Journal of Neuro-Oncology

, Volume 141, Issue 2, pp 431–439 | Cite as

Paraneoplastic neurological syndromes: a single institution 10-year case series

  • Amy M. Chan
  • Joachim M. BaehringEmail author
Clinical Study



Given its rare incidence, there are few epidemiological case series on paraneoplastic neurologic syndromes (PNS).


We present a 10-year series compiled in the Section of Neuro-Oncology, Yale Cancer Center between 2002 and 2012.


Twenty-five cases met the PNS Euro-network criteria for definitive PNS. Most (64%; 16/25) had no known neoplasm. Cerebrospinal fluid pleocytosis declined logarithmically over time. Neuroimaging abnormalities were seen in 88% of cases (15/17), but with delayed onset. Therapeutic benefit correlated strongly to pre-treatment modified Rankin Scale (mRS) (p < 0.01), but not with time elapsed between syndrome onset to treatment (p = 0.8), first immunotherapy modality (corticosteroids: n = 10; IVIG: n = 10; PLEX: n = 3; p = 0.37), or number of immunotherapy modalities provided (p = 0.17). PNS-related mortality was high (24%; 6/25). Nonetheless, 16% (3/18; 7 living patients censored) survived over 6 times the anticipated median expected by tumor type and stage.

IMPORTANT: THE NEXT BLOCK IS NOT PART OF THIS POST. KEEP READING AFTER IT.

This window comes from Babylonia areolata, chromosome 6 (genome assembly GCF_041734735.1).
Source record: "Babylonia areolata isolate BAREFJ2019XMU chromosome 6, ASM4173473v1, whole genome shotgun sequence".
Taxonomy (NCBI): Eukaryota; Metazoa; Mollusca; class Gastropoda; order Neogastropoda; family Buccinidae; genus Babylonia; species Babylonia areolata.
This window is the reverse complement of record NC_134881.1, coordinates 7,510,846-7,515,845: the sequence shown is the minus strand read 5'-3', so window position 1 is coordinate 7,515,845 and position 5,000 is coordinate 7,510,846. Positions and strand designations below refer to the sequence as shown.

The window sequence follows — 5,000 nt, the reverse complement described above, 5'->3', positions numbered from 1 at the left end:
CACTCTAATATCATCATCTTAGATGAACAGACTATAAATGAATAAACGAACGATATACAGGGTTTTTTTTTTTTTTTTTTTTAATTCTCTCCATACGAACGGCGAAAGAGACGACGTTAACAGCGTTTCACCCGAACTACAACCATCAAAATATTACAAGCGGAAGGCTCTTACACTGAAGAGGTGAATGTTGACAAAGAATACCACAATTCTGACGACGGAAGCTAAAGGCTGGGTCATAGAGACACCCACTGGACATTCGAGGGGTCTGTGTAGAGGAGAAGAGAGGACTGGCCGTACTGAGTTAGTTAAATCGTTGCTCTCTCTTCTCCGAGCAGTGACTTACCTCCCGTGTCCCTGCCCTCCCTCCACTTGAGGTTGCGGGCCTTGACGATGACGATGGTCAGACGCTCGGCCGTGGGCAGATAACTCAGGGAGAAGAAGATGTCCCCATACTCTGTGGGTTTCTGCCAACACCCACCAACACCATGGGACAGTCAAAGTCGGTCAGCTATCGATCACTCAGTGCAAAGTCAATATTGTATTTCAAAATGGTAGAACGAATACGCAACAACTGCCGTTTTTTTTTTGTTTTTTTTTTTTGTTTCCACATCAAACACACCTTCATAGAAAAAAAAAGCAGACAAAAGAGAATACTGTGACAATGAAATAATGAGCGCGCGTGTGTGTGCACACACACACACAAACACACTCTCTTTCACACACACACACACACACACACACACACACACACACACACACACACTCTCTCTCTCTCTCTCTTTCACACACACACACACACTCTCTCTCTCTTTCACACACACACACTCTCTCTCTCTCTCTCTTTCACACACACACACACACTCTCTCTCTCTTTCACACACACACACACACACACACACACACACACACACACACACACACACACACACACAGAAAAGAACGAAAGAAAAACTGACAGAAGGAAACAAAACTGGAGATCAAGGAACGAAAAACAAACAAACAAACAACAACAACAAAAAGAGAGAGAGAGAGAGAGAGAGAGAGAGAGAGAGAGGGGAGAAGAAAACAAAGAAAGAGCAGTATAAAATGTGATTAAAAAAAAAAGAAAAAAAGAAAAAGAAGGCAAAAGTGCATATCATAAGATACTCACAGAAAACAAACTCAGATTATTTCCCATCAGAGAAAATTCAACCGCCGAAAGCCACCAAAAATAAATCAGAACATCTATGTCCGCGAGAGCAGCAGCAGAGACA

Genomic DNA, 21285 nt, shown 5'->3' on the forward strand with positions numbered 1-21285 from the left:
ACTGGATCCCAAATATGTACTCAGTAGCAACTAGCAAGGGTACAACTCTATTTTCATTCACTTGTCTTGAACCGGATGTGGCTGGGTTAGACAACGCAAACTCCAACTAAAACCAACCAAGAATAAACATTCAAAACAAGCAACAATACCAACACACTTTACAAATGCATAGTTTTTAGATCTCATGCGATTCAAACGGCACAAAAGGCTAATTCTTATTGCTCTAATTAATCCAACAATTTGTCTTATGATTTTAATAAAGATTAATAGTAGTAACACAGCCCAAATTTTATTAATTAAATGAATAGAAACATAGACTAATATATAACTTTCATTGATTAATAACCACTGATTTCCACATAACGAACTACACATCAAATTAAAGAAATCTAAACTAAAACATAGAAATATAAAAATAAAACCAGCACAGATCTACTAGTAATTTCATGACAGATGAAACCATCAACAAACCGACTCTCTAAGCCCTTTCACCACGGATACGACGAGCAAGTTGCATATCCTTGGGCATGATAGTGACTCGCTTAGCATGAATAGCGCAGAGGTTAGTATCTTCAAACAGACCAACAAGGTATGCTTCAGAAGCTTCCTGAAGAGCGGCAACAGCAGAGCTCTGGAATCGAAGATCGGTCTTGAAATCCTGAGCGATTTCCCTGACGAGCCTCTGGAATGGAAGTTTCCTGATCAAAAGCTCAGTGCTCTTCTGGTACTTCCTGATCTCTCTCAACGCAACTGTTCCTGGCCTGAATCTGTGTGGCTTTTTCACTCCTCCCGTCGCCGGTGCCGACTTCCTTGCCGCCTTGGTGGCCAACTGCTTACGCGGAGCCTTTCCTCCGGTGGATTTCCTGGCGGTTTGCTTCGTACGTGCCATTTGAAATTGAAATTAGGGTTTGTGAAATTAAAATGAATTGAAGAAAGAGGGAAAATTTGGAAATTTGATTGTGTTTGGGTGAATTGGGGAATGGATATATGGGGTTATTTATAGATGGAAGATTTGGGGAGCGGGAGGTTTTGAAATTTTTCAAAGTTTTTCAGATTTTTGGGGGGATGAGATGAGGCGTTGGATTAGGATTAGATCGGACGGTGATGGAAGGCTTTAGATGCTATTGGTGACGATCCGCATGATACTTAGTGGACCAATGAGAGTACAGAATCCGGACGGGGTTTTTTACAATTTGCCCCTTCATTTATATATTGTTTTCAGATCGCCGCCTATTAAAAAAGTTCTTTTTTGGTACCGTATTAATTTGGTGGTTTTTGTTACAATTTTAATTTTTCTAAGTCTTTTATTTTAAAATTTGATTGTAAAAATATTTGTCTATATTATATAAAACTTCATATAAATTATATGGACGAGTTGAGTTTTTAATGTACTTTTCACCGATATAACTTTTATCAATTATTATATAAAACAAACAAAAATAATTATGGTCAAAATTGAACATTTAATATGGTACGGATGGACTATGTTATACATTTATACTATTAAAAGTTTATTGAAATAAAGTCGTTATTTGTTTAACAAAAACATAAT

PNS are rare, at an estimated incidence of 3.1 cases per million-person-years. Detection of CSF pleocytosis and MRI abnormalities depend on time of analysis. While PNS-related mortality was high, immunotherapy benefit correlated strongly with pre-treatment mRS and long-term survival is possible.


Paraneoplastic Neurologic Syndrome Presentation Treatment Outcome 



Paraneoplastic syndrome


Onconeural antibodies


Cerebro spinal fluid


Limbic encephalitis


Subacute cerebellar degeneration


Sensory neuronopathy






Brainstem encephalitis


Lambert–Eaton myasthenic syndrome




Small cell lung cancer


modified Rankin Scale




Intravenous immunoglobulin


Plasma exchange


Non-small cell lung cancer


Compliance with ethical standards

Conflict of interest

All authors declare that they have no conflict of interest.

Ethical approval

All procedures performed in studies involving human participants were in accordance with the Ethical Standards of the Institutional and/or National Research Committee and with the 1964 Helsinki Declaration and its later amendments or comparable ethical standards.

Informed consent

Informed consent requirement was waived by the Institutional Review Board (minimal risk; majority of patients had died at the time the study was initiated).


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© Springer Science+Business Media, LLC, part of Springer Nature 2019

Authors and Affiliations

  1. 1.Department of NeurologyYale School of MedicineNew HavenUSA
  2. 2.Department of NeurosurgeryYale School of MedicineNew HavenUSA

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